A Module for Assimilating Hyperspectral Infrared Retrieved Profiles into the Gridpoint Statistical Interpolation System for Unique Forecasting Applications

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Monday, 5 January 2015
Emily Berndt, NASA Postdoctoral Program, Marshall Space Flight Center, Huntsville, AL; and B. T. Zavodsky, J. Srikishen, and C. B. Blankenship

Handout (1.1 MB)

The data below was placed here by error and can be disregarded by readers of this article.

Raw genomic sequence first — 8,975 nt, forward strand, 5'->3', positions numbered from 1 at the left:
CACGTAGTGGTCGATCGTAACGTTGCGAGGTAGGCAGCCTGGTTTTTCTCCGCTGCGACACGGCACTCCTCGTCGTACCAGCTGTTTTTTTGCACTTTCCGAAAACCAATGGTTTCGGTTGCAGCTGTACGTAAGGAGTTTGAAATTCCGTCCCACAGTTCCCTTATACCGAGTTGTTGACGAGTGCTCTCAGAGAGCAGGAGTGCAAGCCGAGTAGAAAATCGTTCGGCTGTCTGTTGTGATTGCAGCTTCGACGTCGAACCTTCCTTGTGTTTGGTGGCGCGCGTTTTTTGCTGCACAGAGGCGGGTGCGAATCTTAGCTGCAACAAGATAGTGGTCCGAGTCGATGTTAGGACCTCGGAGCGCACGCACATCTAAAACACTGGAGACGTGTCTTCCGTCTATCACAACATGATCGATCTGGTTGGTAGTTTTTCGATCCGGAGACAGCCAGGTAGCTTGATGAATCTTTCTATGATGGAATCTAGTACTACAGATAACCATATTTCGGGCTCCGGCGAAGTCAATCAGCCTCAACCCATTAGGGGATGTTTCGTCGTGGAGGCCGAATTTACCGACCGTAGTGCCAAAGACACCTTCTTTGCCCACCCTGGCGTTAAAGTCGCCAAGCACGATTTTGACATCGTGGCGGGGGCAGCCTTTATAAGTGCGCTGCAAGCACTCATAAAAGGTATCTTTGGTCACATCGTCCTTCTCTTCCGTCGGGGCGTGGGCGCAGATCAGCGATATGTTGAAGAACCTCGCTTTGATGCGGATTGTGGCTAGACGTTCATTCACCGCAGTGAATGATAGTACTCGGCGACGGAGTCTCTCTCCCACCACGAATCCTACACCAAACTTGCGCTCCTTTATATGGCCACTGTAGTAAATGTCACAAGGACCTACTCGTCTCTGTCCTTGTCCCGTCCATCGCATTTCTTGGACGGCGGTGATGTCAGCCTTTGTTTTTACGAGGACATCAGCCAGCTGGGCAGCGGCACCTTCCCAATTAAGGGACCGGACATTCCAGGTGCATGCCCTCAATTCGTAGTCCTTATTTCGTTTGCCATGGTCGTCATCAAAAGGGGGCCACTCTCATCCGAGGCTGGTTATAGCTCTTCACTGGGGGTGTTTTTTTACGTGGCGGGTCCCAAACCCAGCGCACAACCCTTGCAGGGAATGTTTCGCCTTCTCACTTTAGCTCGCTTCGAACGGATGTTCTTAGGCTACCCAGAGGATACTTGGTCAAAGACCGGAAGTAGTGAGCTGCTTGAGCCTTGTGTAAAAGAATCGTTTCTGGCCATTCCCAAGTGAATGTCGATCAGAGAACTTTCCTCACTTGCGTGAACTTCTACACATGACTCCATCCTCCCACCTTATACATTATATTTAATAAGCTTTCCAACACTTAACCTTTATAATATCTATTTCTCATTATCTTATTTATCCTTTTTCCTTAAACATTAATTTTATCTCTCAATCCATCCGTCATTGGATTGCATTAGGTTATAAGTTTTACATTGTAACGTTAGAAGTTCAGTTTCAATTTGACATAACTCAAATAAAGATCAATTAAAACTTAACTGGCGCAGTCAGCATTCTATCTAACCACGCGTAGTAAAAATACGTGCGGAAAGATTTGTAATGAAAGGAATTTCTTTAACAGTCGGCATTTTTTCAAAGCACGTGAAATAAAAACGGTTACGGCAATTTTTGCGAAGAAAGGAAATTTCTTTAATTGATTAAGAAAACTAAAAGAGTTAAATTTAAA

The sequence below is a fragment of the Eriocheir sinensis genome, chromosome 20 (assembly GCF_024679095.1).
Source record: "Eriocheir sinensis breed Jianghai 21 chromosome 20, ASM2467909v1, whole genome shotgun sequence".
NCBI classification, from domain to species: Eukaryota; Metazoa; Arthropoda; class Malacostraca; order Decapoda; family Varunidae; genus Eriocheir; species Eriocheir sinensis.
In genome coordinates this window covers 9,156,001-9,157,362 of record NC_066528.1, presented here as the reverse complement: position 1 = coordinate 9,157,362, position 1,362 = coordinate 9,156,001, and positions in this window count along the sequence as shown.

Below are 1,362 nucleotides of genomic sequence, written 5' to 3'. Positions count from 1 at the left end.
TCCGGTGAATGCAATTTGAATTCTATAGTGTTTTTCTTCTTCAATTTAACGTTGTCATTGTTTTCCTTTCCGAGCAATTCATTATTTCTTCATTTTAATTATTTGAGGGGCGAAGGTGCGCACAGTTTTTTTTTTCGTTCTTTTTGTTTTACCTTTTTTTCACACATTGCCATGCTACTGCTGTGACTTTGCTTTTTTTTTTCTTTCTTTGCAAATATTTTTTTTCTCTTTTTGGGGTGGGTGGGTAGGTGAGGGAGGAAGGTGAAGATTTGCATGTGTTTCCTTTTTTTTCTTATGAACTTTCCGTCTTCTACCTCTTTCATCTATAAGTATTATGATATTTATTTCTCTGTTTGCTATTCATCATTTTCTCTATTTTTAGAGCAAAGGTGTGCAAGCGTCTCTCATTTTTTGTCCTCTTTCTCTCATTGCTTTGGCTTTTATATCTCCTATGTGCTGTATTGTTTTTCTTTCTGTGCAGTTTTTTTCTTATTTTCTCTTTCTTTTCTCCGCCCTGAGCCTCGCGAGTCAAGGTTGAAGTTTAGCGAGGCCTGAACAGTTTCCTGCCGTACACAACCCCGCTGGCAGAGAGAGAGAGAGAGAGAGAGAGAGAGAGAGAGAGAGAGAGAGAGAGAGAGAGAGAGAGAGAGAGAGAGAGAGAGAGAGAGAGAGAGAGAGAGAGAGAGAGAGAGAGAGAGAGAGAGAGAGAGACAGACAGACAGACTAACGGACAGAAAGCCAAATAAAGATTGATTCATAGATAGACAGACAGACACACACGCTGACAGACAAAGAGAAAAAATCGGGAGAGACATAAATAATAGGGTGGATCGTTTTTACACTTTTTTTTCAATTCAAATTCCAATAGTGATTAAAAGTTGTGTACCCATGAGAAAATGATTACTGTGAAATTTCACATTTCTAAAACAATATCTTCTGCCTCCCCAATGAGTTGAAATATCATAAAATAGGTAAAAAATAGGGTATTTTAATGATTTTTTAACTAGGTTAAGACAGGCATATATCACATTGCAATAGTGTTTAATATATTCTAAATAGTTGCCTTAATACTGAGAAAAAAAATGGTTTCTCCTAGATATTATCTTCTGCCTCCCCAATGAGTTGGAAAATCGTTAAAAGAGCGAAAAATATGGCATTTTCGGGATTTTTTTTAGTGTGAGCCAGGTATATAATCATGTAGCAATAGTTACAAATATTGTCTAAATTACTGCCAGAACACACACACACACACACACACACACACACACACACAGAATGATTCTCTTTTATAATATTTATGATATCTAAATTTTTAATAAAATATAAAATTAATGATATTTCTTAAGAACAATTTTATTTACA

Hyperspectral infrared sounder radiance data are assimilated into operational modeling systems however the process is computationally expensive and only approximately 1% of available data are assimilated due to data thinning as well as the fact that radiances are restricted to cloud-free fields of view. In contrast, the number of hyperspectral infrared profiles assimilated is much higher since the retrieved profiles can be assimilated in some partly cloudy scenes due to profile coupling other data, such as microwave or neural networks, as first guesses to the retrieval process. As the operational data assimilation community attempts to assimilate cloud-affected radiances, it is possible that the use of retrieved profiles might offer an alternative methodology that is less complex and more computationally efficient to solve this problem. The NASA Short-term Prediction Research and Transition (SPoRT) Center has assimilated hyperspectral infrared retrieved profiles into Weather Research and Forecasting Model (WRF) simulations using the Gridpoint Statistical Interpolation (GSI) System. Early research at SPoRT demonstrated improved initial conditions when assimilating Atmospheric Infrared Sounder (AIRS) thermodynamic profiles into WRF (using WRF-Var and assigning more appropriate error weighting to the profiles) to improve regional analysis and heavy precipitation forecasts. Successful early work has led to more recent research utilizing WRF and GSI for applications including the assimilation of AIRS profiles to improve WRF forecasts of atmospheric rivers and assimilation of AIRS, Cross-track Infrared and Microwave Sounding Suite (CrIMSS), and Infrared Atmospheric Sounding Interferometer (IASI) profiles to improve model representation of tropopause folds and associated non-convective wind events. Although more hyperspectral infrared retrieved profiles can be assimilated into model forecasts, one disadvantage is the retrieved profiles have traditionally been assigned the same error values as the rawinsonde observations when assimilated with GSI. Typically, satellite-derived profile errors are larger and more difficult to quantify than traditional rawinsonde observations (especially in the boundary layer), so it is important to appropriately assign observation errors within GSI to eliminate potential spurious innovations and analysis increments that can sometimes arise when using retrieved profiles. The goal of this study is to describe modifications to the GSI source code to more appropriately assimilate hyperspectral infrared retrieved profiles and outline preliminary results that show the differences between a model simulation that assimilated the profiles as rawinsonde observations and one that assimilated the profiles in a module with the appropriate error values.